Universal free education is a trademark of most socialist countries and North Korea is no exception in this regard. Free Pre-school, primary, secondary and higher level education is offered to all. Compulsory primary and secondary education was introduced in 1956 and 1958 respectively and from 2012 minimum education requirements became 12 years (formally 11) – one year of pre-school, five years of elementary school, three years of primary middle school, and three years of advanced middle school.
In addition to education for children, the country has a network of adult education centres where workers can take night classes in a wide range of disciplines. The best known of these ‘people’s’ study places is the Grand People’s Study House which we visited in Pyongyang.
In Sinuiju we visited two schools, a kindergarten (see my separate review on this page) and this primary school the name of which I did not catch, but this being North Korea you need not know the name as you will not be wandering around looking for it by yourself anyway. You will be taken here!
As you can see from my attached pictures the school offered a wide ranging curriculum.
As you would expect basic academic classes form the core of the school’s curriculum. The class in my first picture is a mathematics class where the children are doubtlessly struggling, as most of us did, with their algebra, though perhaps they struggle less here, drawing inspiration from the ever present and watchful Kim pictures above the blackboard.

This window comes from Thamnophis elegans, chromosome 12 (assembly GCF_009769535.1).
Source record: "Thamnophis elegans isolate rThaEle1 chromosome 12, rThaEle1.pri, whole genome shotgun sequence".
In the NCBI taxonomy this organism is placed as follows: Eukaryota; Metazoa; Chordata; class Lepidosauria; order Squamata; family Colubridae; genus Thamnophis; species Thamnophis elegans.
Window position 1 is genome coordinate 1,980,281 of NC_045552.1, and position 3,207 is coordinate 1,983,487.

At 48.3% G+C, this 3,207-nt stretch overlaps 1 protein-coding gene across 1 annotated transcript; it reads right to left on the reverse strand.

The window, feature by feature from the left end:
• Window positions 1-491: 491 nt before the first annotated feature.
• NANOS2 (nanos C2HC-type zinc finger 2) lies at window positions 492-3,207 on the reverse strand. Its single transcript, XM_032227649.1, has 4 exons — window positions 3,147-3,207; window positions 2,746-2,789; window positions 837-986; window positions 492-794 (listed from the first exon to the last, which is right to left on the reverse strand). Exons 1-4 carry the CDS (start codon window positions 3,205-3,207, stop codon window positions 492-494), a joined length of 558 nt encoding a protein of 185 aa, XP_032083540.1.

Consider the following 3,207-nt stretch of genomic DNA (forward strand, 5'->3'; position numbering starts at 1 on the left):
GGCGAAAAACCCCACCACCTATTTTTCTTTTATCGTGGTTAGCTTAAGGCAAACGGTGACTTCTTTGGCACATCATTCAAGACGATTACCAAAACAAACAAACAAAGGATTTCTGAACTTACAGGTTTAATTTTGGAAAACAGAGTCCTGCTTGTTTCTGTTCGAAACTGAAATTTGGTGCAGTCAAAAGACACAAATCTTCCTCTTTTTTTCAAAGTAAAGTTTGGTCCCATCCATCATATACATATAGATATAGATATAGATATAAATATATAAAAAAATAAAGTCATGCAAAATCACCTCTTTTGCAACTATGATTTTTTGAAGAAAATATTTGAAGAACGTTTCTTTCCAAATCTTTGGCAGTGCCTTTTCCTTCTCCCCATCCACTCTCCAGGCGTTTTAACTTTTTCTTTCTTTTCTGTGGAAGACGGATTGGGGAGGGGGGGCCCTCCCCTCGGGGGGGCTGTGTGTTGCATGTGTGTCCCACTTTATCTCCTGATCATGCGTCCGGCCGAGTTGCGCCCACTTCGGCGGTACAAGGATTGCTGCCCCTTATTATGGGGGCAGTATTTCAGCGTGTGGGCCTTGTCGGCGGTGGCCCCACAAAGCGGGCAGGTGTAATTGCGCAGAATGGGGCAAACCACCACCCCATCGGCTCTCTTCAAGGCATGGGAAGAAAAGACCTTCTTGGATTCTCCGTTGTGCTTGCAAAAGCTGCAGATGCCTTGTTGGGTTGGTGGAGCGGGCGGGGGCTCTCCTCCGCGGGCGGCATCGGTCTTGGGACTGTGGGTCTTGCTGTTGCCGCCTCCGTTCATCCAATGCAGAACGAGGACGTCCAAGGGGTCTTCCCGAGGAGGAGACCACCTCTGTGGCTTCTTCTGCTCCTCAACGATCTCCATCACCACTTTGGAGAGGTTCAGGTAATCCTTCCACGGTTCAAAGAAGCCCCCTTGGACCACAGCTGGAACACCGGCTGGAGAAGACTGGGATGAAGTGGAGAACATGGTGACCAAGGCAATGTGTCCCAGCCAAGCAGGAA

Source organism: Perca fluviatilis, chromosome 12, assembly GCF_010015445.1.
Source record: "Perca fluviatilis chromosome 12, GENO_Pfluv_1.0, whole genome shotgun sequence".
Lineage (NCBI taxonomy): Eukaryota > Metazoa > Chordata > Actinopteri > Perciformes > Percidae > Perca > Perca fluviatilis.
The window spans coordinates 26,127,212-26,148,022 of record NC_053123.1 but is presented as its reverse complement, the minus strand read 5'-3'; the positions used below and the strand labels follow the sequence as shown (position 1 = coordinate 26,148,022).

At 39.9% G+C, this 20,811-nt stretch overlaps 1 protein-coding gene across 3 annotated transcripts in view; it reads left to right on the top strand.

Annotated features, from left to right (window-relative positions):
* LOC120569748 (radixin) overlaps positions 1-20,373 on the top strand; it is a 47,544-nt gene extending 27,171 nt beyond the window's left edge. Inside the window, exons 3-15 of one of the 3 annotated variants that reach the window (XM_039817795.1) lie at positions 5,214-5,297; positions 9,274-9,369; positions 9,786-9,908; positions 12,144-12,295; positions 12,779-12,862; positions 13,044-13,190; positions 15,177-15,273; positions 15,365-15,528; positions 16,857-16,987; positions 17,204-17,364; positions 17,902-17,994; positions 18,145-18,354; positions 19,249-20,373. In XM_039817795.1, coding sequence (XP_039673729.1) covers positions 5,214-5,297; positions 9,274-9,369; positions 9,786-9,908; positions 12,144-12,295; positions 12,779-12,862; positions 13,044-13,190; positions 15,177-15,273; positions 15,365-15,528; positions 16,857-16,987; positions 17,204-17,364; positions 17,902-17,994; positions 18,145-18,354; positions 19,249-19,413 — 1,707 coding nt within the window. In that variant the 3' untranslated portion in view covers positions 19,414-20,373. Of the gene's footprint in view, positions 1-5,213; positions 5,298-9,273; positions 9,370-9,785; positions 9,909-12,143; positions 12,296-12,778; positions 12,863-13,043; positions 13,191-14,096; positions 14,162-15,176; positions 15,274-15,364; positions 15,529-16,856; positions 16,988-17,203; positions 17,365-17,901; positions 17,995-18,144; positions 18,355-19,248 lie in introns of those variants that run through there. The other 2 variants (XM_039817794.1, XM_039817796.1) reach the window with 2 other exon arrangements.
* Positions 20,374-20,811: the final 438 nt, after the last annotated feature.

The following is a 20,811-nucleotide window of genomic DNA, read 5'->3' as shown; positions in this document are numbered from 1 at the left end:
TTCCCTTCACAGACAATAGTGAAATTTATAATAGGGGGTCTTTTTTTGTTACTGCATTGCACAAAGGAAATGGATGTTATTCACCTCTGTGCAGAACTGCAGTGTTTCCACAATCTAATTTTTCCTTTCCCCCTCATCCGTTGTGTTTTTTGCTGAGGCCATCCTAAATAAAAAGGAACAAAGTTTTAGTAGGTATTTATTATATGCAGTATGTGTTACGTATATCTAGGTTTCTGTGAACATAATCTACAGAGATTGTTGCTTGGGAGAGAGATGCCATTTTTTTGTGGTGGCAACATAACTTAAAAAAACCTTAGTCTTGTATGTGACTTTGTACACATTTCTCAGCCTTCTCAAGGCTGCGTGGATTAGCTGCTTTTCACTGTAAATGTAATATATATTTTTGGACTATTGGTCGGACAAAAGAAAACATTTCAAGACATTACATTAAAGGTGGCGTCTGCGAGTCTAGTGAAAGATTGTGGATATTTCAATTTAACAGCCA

From here we moved on to an art class where the children were putting the finishing touches to some rather intricate real-life drawings. I have to say I scratched my head here wondering if the same children had actually brought the drawings to the stage they were at.
Music seems to play a very big role in children’s education in North Korea. We had been entertained by some absolutely amazingly talented senior school children in Pyongyang at the Mangyondae Children’s Palace and later today we would be entertained with an even more spectacular performance at a kindergarten school here in Sinuiju.
Here at this school, we got to look-in on a number of one on one music lessons – the guy on the violin in my third picture was especially talented – I would love to have been able to spend a lot more time listening to his playing.
While this school appears to be reasonably well equipped and funded, if getting a bit tired looking, the more typical North Korean school, allegedly, lacks equipment, study materials, heating and food for the children (and teachers). I recently read an article about an increase in the number of unofficial day care centres and pre-schools springing up in the country due to deficiencies in the state run education system. Earlier this year (2014) a decree was issued by the leader, Kim Jong-un, outlawing these unofficial centres and indicating that people discovered operating them would be “expelled to a rural area”. At the same time, he ordered that “the [ruling] North Korean Workers’ Party should unconditionally ensure heating and lunches for children”. Doubtless, heating and lunches (however loosely defined) will be provided and this revolutionary tendency towards private enterprise will cease and Kim Jong-un’s control over this vital area will not be watered down.
This blog entry is one of a group (loop) of entries based on my trip to Sinuiju, North Korea. I suggest you continue with my next entry – Looking at Dandong from Sinuiju – or to start the loop at the beginning go to my introductory entry – In North Korea – On the Border with China.